Japanese Zero fighter to make first flight over Japan for 70 years

Japanese Zero fighter [Via]

The Japanese Zero fighter plane was a Japanese-made aircraft and was the icon of the Japanese Imperial Navy throughout World War Two. Now one of the original Zero fighter aircraft has been restored to its former flying condition and will be flown over Japan for the first time in 70 years.

The aircraft was discovered back in the 1970s after it had crashed in Papua New Guinea during the war. Since 2008 a project called Zero Enterprise has spent years renovating and repairing the fighter in Anchorage, Alaska. Now that the plane is finished it is being shipped back to Japan for its inaugural flight.

The organisers are finalising the paperwork with Japan’s transport department in order to ensure it is legally able to fly. Images of the Zero fighter plane were used in the making of the war-epic ‘Pearl Harbor’ which showed the Japanese Imperial Navy make its pre-emptive attack on the United States Navy at anchor in Hawaii.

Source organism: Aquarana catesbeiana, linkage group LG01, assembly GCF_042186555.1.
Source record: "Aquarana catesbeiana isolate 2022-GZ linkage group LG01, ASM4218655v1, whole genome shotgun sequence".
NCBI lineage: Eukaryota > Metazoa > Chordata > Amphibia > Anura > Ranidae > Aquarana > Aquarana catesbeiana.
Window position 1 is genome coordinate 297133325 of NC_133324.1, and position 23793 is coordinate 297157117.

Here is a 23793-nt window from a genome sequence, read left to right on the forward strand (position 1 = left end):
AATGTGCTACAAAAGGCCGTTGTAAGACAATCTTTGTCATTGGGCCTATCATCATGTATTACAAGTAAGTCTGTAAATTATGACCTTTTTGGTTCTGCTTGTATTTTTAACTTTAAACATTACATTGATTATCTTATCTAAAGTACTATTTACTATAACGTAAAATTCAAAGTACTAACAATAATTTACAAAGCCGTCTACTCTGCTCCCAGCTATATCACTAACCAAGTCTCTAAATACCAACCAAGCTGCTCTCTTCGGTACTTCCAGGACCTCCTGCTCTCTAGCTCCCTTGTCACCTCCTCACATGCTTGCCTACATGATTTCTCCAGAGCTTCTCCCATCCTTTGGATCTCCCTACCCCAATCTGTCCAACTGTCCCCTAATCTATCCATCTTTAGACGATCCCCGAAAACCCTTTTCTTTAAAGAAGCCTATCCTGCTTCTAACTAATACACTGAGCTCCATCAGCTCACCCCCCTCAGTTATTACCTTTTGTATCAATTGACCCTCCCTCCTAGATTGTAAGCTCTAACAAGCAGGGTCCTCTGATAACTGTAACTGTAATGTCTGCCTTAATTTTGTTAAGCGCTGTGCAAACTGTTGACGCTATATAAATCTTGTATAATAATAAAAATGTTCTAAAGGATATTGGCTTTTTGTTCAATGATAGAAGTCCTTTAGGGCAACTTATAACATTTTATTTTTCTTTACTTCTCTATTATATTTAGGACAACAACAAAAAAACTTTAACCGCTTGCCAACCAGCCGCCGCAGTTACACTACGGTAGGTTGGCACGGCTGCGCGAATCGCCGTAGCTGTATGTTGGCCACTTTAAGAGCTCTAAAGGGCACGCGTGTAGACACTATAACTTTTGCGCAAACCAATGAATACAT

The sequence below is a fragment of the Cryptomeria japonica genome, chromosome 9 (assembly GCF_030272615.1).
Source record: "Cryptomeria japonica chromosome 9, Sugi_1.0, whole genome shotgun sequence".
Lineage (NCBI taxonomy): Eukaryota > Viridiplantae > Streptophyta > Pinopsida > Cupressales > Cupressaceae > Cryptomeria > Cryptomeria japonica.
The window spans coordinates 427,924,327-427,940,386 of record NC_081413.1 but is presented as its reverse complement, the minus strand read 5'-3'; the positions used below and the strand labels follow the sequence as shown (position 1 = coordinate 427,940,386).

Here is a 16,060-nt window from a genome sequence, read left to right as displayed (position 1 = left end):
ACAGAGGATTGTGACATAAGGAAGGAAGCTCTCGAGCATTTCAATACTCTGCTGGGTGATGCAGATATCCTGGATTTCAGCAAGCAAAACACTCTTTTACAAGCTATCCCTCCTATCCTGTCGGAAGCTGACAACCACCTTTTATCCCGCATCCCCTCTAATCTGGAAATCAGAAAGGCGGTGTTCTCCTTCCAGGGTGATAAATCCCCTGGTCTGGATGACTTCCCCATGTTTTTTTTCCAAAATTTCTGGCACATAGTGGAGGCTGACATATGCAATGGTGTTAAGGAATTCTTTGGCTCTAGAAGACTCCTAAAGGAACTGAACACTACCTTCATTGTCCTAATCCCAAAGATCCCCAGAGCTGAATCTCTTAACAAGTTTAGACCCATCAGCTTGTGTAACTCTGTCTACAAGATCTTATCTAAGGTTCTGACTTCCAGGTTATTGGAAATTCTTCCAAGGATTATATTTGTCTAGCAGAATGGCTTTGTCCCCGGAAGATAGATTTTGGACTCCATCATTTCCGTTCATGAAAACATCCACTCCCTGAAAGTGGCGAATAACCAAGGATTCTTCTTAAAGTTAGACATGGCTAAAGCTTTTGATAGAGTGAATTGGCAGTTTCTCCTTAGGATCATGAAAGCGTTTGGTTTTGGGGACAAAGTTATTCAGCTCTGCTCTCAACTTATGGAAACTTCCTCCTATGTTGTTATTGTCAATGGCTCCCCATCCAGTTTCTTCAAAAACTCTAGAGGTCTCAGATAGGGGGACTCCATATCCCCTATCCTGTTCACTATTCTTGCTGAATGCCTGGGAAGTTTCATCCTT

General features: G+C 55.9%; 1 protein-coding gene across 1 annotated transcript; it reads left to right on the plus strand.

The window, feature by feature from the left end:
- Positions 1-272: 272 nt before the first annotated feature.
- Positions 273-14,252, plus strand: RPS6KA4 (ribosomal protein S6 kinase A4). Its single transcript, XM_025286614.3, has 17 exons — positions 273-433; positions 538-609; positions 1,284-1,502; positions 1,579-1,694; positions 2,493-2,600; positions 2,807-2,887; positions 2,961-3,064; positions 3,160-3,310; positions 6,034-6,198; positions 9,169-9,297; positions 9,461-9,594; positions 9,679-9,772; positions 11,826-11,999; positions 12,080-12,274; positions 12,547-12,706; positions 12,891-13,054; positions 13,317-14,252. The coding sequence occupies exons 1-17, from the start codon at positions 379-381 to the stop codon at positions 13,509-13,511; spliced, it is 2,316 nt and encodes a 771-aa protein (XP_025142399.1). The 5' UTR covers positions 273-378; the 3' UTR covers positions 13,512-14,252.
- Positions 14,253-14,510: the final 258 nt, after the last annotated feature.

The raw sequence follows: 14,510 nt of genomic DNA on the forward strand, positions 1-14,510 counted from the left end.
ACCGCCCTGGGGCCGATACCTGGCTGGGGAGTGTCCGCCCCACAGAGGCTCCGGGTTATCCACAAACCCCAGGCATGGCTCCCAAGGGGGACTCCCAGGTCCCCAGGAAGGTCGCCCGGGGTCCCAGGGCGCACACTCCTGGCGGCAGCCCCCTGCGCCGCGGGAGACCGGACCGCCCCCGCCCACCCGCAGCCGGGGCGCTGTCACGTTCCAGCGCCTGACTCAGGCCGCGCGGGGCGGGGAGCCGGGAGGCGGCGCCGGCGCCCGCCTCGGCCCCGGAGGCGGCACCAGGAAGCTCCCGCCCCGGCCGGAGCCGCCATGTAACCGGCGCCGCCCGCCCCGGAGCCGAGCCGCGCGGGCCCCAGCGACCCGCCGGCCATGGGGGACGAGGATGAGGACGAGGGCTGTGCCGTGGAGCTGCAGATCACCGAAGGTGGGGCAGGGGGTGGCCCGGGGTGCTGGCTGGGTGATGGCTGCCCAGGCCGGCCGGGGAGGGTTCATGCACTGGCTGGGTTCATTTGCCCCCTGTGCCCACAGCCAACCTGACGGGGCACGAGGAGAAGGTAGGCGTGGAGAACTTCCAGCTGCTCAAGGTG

The project says that it has always been its goal to have the project finished this year in order to commemorate 70 years since the end of World War Two. They are hoping that the paperwork can be finalised quickly so that the Zero fighter can fly this year.

There are only six Zero fighter planes left which are still flying today. A couple of Zero fighters were flown over Japan in the 1970s and 1990s, but they have been the only flights since the end of the war.

The Zero fighter was the work of Japanese company Mitsubishi and at the time was one of the most technologically-advanced aircraft in the world. Over 10,000 Zero fighter planes were built by the Japanese.  Journalists writing during the Pearl Harbor attack commented that the Zero fighter had to be one of Japan’s greatest advantages over the United States and its allies, The Wall Street Journal reports.

The Zero was built to travel at high speed, whilst being manoeuvrable at the same time. It was achieved by designers leaving out a lot of aluminium protection that other similar aircraft still retained. This made the aircraft more vulnerable, but the Japanese were willing to sacrifice its own men if it meant winning the war.